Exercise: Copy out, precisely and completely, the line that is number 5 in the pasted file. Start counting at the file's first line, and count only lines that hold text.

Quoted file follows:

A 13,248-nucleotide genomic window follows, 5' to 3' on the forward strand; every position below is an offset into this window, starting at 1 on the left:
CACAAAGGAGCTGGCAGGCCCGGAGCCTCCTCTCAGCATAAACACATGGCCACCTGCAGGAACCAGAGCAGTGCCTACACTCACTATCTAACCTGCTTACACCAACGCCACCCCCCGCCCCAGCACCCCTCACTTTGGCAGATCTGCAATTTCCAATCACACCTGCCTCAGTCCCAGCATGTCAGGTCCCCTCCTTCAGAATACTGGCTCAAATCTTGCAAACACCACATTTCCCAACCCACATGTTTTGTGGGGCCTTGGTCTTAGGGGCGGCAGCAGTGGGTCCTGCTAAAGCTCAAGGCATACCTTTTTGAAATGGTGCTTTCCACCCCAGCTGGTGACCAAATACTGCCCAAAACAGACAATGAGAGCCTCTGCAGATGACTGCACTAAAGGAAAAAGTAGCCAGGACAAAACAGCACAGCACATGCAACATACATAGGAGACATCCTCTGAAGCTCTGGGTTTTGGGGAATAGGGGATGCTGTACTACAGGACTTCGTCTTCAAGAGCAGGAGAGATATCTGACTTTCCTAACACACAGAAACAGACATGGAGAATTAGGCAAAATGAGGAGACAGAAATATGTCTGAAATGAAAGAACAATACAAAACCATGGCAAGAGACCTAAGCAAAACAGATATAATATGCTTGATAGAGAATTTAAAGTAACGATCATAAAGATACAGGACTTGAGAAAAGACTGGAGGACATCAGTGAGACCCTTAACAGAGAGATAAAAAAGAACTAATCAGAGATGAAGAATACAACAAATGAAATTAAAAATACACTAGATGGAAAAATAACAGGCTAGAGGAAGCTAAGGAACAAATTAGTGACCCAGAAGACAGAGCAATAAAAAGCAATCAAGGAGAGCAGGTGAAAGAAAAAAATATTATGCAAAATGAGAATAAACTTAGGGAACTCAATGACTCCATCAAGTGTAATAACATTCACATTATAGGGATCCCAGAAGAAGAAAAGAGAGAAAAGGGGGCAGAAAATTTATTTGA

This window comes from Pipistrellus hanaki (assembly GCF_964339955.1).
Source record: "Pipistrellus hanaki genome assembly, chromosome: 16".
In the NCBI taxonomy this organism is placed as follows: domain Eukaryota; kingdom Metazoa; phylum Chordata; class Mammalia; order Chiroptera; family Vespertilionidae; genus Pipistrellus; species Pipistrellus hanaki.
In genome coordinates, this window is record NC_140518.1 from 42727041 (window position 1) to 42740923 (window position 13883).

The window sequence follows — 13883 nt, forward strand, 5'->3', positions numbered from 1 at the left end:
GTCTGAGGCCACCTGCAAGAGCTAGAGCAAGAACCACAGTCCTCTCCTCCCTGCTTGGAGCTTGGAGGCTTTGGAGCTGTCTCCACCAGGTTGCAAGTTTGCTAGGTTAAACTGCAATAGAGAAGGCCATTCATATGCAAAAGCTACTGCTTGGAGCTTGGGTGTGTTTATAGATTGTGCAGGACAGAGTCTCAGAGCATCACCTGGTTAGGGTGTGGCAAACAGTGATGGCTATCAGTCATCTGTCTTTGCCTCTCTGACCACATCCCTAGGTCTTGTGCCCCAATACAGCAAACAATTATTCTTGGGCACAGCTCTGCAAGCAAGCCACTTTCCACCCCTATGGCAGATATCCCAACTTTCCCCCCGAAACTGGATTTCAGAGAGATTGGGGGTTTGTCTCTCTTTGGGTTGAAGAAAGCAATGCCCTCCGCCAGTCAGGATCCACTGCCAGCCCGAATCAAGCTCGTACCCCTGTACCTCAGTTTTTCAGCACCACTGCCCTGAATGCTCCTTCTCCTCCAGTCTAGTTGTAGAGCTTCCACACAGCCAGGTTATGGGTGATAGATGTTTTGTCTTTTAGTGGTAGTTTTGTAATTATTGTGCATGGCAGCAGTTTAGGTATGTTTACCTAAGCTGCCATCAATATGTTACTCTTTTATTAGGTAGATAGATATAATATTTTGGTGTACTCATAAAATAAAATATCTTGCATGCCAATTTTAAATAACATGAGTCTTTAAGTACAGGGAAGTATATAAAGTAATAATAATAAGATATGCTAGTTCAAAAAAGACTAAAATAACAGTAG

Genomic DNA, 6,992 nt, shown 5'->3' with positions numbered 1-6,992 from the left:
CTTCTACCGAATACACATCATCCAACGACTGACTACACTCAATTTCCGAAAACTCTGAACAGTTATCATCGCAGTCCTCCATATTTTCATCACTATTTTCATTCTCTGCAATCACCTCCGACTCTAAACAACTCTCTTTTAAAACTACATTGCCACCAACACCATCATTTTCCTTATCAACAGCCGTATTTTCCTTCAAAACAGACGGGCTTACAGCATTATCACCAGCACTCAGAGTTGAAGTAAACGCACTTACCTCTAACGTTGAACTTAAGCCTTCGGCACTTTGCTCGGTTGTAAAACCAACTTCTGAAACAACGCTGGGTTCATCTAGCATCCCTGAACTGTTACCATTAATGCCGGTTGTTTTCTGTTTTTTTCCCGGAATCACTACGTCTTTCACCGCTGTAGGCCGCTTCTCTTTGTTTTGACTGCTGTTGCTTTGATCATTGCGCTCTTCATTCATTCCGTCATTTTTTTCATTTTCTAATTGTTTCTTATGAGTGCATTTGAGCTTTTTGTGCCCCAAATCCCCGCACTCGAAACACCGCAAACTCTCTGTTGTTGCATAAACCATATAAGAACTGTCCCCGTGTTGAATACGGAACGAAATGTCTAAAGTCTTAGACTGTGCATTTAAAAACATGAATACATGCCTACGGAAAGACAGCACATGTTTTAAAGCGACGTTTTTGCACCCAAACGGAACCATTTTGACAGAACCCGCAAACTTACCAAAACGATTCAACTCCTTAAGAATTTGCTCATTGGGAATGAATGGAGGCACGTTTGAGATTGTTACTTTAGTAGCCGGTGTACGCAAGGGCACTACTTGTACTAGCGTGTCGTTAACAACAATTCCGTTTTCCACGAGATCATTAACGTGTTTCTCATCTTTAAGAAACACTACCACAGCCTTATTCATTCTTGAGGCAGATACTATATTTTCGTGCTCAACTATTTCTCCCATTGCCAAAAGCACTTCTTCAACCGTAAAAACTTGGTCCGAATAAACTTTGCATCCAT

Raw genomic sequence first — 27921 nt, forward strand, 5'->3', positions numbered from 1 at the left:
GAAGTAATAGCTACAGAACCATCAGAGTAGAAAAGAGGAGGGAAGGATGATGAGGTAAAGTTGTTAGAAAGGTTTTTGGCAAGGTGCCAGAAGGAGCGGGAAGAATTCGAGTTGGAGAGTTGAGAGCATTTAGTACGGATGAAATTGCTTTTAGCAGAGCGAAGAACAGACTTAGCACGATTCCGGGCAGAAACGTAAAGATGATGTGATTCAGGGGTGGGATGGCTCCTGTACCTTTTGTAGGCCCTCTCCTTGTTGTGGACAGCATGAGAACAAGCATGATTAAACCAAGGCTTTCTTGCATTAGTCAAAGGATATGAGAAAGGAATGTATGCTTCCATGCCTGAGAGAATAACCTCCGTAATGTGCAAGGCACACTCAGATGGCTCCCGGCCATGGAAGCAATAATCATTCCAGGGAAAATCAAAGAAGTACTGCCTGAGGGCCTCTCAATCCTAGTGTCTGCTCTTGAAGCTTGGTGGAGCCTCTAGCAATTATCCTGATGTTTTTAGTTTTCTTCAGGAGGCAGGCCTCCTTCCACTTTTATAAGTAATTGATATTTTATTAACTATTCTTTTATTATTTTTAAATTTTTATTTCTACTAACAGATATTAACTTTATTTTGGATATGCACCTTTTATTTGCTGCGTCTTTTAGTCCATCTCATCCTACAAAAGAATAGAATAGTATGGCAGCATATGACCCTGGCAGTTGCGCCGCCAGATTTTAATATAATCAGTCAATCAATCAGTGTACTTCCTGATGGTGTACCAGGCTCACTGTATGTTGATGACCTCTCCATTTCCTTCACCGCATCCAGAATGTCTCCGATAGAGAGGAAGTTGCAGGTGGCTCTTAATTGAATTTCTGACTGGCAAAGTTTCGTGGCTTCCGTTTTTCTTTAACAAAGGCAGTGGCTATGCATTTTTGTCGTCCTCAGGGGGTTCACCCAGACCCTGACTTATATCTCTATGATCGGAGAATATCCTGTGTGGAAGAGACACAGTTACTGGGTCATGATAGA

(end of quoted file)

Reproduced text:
In the NCBI taxonomy this organism is placed as follows: domain Eukaryota; kingdom Metazoa; phylum Chordata; class Mammalia; order Chiroptera; family Vespertilionidae; genus Pipistrellus; species Pipistrellus hanaki.